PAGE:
Homily for Nov. 30th- First Sunday of Advent by The Rev. Trudi Shaw

I remember what it was like to wait for Christmas as a young child. There was a growing sense of excitement and expectancy in the weeks leading up to the season and the passage of time was marked by unmistakable signs that the great day was drawing nearer. The first of these was the arrival of the Eaton’s catalogue. It was a wonder to us with its treasures displayed in vivid

colour, filling our heads with dreams and possibilities and our hearts with hope of what might come to pass as my brothers and I pored over its glossy pages. We would thoughtfully begin composing our letters to Santa, trying

not to sound too greedy but hoping he would read the longing in our hearts for that special doll or a pair of hockey skates. And we would become acutely aware of how hard it was to be good when constantly reminded that Santa was watching. Later, Dad would gather us in a circle to witness him solemnly burn each letter, knowing that the moment when the pot held nothing but ashes would herald their instant arrival in Santa’s mailbox at the

North Pole. The house would fill with the exotic aroma of spices and candied fruit As mom prepared the Christmas cakes, and we would line up to take our turn at

stirring the pudding before it went into its bowls to be steamed. Each morning we would search for and open a window in the Advent calendar to reveal the tiny pictures and scripture verses that heralded the birth of Jesus.

And on a cold frosty evening in mid-December we would pile into the car to find the perfect Christmas tree, wrestle it home, and all decorate it together singing carols and sampling the first batch of shortbread. Waiting for Christmas when I was a child was a time of special preparation; a time filled with meaningful activity and ritual that kept us attentive to the fact that something wonderful was coming. I remember this time of waiting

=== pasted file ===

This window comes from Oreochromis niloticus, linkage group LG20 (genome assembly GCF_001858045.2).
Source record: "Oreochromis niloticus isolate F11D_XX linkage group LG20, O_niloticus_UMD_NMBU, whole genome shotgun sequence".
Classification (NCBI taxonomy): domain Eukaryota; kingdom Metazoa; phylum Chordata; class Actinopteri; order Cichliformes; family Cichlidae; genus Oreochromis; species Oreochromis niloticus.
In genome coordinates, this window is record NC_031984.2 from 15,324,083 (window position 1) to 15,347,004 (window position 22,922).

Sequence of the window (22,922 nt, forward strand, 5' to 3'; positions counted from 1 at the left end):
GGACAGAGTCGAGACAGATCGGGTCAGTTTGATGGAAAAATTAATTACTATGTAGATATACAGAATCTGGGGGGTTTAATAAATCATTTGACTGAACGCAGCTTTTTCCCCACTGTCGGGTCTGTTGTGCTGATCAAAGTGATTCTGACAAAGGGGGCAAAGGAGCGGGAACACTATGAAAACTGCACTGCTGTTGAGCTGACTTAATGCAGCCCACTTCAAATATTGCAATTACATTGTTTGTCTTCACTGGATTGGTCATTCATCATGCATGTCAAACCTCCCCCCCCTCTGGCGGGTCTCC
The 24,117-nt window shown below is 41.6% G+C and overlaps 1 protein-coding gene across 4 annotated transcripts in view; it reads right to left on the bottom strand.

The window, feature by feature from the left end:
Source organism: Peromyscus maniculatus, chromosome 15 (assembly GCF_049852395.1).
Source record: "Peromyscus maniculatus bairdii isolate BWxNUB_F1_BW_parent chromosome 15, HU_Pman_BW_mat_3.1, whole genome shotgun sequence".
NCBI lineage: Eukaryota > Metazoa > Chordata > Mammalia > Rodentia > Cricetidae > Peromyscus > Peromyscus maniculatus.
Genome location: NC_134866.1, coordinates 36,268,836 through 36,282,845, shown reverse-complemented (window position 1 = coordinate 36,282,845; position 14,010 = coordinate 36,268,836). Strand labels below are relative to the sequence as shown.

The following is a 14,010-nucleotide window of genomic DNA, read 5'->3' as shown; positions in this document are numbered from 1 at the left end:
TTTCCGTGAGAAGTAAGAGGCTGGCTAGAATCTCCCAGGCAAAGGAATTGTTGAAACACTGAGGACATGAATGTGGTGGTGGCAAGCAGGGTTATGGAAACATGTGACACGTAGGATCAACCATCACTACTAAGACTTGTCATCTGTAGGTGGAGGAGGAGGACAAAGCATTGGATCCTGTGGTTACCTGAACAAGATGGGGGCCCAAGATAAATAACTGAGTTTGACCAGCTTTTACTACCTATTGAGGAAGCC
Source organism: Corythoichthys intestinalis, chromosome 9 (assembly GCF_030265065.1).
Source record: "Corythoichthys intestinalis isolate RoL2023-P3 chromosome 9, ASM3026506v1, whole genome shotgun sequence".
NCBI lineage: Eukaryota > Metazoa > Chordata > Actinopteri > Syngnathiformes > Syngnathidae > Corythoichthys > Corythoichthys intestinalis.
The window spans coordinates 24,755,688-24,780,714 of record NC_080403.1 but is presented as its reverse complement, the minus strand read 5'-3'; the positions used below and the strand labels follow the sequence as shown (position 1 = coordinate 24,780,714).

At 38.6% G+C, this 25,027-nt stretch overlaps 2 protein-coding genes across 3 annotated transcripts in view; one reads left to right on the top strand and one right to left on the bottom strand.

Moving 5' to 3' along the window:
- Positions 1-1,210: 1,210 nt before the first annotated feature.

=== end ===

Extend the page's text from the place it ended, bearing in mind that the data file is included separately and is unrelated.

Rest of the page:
so vividly for its promise and because each event was filled with the love shared by my family.

This first Sunday in Advent marks the beginning of our liturgical cycle. It is our New Year’s Day. Our way of beginning is to enter into a time of waiting. We wait to celebrate again the wonder of the Christ Child born

among us to fulfill the ancient promises made by God through the prophets;and we wait in hope for that time when he will come again in glory at the end of all time to consummate God’s plan for us. But Advent has become perhaps, more familiar to us these days as the

season of panic, when we realize how much there is still to do before Christmas. Spurred on by the culture of consumerism, which has been pushing Christmas at us since early November, we lose ourselves in a flurry

of busy-ness and worry as we strive for the perfect celebration. We shop and bake and decorate, and fling ourselves into too many activities at home, at work, and even at Church. Our “Advent Hope” becomes the desire to get through it all in one piece without racking up too many bills. There is little time for us to pause and reflect on what God is doing in history, or in the world, or in our own lives… We are in danger of losing the art of waiting. We are losing the ability to wait in hope. Maybe part of the problem is that we have been waiting for two thousand years, and some of the immediacy of the Second Coming of Christ has worn off. We have been seeing the same signs and portents for so long that we

have turned our attention elsewhere — we have grown tired of waiting. And no wonder! When we look at the world around us it seems as though we don’t have to wait for anything. Our culture teaches us to expect

everything and expect it now: our gadgets, our toys, and our comforts. And we listen — acquiring staggering debt loads so we don’t have to wait while we save for the things we want. We are quickly making the earth into one